Headaches & self-massage techniques for the head
We all know what it’s like to experience headaches. It’s a very common complaint in the UK. Luckily, most aren’t serious and are easily treated. There are many types of headache ranging from tension headaches, to migraine, cluster headache and many more. For many people, certain triggers can contribute to headaches. One of the most common triggers is thought to be stress. As we continue to experience lock-down, I know that stress levels for some of us may be higher than usual and can lead to many of us experiencing more frequent headaches. In this blog, I wanted to explore some different types of headache and show you some very simple but effective head self-massage techniques that you can practice on yourself to ease the tension around your head.
This is the most common type of headache – the ‘everyday headache’. Tension headaches can develop at any age but are more common in women. Tension headaches are normally described as a constant dull ache which affects both sides of the head. The neck and shoulder muscles may feel tight and there may be a feeling of pressure behind the eyes. Although uncomfortable, tension headaches aren’t normally severe enough to prevent the sufferer from doing everyday activities.
Triggers of this type of headache are thought to include:
Lack of activity
Treatment involves simple painkillers and certain lifestyle changes e.g. eating regularly, drinking more fluid, stress management etc.
Migraines are less common than tension headaches but are again also more common in women than men. Migraines are split into two main categories: migraine with aura and migraine without aura. Migraine with aura means that the sufferer experiences specific warning signs a day or two before the migraine actually occurs. These signs can include things like sudden mood changes, seeing flashing lights, pins and needles etc. This is useful as it can help the sufferer prepare for a migraine attack before it occurs. But most sufferers fall into the migraine without aura category which means there are no warning signs before an attack comes on.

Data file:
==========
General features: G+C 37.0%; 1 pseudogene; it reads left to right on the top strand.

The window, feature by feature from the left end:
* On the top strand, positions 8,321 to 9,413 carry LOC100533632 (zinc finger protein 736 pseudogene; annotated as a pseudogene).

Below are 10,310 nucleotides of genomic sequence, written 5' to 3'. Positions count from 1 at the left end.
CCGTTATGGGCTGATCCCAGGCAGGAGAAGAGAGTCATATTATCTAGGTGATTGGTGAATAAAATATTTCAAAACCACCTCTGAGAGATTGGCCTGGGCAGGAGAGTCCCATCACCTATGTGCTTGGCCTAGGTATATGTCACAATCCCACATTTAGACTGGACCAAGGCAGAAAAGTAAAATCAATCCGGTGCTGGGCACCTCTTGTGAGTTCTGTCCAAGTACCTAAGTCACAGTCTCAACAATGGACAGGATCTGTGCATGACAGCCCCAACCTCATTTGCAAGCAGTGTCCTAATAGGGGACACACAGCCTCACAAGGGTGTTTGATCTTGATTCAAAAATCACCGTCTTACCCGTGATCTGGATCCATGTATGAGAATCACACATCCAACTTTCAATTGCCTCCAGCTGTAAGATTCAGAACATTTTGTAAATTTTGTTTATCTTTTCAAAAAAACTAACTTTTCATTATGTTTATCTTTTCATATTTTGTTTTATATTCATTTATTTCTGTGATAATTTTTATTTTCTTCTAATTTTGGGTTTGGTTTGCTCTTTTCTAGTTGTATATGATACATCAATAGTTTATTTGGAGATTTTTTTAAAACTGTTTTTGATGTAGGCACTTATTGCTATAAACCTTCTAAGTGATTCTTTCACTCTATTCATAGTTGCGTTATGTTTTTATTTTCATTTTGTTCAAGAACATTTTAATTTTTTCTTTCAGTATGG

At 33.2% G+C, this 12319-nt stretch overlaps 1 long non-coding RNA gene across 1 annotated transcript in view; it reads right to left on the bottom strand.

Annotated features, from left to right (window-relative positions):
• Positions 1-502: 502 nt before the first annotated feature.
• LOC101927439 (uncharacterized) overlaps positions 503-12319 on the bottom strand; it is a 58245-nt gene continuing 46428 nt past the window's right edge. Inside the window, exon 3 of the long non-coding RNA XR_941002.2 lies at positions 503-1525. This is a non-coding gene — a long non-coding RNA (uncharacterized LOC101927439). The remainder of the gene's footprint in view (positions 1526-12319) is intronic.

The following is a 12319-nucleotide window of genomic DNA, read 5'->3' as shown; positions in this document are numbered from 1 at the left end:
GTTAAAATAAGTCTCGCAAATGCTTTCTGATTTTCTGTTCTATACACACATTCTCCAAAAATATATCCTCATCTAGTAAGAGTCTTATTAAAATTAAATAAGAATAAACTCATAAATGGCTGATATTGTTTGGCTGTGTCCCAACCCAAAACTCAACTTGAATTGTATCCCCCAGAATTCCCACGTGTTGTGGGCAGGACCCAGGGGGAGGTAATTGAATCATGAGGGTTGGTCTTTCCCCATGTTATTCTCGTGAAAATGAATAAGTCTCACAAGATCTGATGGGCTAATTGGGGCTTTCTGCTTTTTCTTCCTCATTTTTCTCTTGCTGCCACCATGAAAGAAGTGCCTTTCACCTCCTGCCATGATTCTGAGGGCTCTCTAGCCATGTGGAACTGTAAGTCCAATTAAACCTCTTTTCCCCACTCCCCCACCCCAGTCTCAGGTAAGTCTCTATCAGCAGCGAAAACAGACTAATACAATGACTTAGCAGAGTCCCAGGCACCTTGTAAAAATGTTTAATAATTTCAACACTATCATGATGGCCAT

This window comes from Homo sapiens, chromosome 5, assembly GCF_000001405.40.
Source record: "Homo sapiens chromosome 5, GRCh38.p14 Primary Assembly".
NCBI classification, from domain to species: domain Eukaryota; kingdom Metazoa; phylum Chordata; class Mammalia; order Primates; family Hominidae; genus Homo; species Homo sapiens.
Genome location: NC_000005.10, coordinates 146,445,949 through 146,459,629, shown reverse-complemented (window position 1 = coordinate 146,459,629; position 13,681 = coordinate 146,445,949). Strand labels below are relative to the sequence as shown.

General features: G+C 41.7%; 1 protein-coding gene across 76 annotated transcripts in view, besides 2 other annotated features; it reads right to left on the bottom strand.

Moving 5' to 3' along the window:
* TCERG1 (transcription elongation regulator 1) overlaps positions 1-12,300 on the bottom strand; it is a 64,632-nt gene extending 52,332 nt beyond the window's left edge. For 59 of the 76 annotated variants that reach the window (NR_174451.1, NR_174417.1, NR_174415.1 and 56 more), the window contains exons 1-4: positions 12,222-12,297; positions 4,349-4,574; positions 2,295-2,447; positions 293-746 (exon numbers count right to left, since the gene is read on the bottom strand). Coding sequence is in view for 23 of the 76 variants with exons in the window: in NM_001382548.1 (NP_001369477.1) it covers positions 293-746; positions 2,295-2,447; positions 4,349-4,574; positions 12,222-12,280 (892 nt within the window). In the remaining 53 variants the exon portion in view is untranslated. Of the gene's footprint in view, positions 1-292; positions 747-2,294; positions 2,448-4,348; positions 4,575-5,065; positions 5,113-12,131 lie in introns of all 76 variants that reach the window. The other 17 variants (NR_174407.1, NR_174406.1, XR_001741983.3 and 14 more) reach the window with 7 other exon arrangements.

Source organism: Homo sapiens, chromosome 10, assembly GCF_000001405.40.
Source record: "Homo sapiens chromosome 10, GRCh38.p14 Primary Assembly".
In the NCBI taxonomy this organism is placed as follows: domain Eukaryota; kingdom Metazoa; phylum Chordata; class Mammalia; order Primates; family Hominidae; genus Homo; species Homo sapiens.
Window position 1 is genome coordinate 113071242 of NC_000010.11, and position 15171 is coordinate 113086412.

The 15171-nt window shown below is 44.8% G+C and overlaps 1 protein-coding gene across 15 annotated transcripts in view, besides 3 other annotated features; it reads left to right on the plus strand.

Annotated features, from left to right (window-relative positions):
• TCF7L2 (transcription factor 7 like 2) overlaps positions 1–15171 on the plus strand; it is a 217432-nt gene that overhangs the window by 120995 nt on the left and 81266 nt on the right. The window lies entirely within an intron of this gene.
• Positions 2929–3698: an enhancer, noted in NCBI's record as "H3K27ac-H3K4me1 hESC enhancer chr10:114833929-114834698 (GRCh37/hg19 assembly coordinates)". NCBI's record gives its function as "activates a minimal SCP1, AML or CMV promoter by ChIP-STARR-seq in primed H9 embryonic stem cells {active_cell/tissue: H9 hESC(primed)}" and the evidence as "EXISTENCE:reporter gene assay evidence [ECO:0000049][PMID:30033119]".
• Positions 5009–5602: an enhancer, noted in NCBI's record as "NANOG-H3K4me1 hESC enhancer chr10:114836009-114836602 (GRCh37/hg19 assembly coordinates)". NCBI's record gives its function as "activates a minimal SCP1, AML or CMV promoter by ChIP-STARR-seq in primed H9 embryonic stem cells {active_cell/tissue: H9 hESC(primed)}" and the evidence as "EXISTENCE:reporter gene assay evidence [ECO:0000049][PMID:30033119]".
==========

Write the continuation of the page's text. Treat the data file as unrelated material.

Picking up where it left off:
Migraines affect people very differently. Some experience migraines weekly, whilst others can go for months or years between attacks.
The symptoms are more severe than that of a tension headache. The pain is described as throbbing in nature and typically only affects one side of the head rather than both. The pain is normally severe enough that the sufferer cannot continue with daily activities. Other symptoms that may occur along with the pain are nausea/vomiting, fatigue, abdominal pain and a worsening of pain when exposed to bright lights or certain smells.
The causes of migraine are unclear but it’s thought to be the result of temporary changes in hormones, nerves and blood vessels in the brain. Triggers are thought to include:
Certain foods or drinks
Certain medications e.g. HRT, or some kinds of contraceptive pill
There is no cure for migraines, only treatments to help ease the symptoms such as lying down in a dark room, avoiding triggering foods or drinks and stress management. Certain medications such as triptans may be prescribed by the GP if the migraines are especially disruptive to the sufferer’s quality of life.
These are rare and are more common in men. As the name suggests, this type of headache comes in clusters. The symptoms are usually described as a severe, sharp/burning/piercing sensation on one side of the head, normally felt around the eye and temple. Cluster headaches normally begin quickly and without warning. Clusters normally last between fifteen minutes and three hours and the sufferer can experience up to eight attacks in one day. These clusters may be present for bouts lasting several weeks or months at a time and then the sufferer goes through a period of remission where they will experience no symptoms for months or even years before another attack of cluster headaches return again.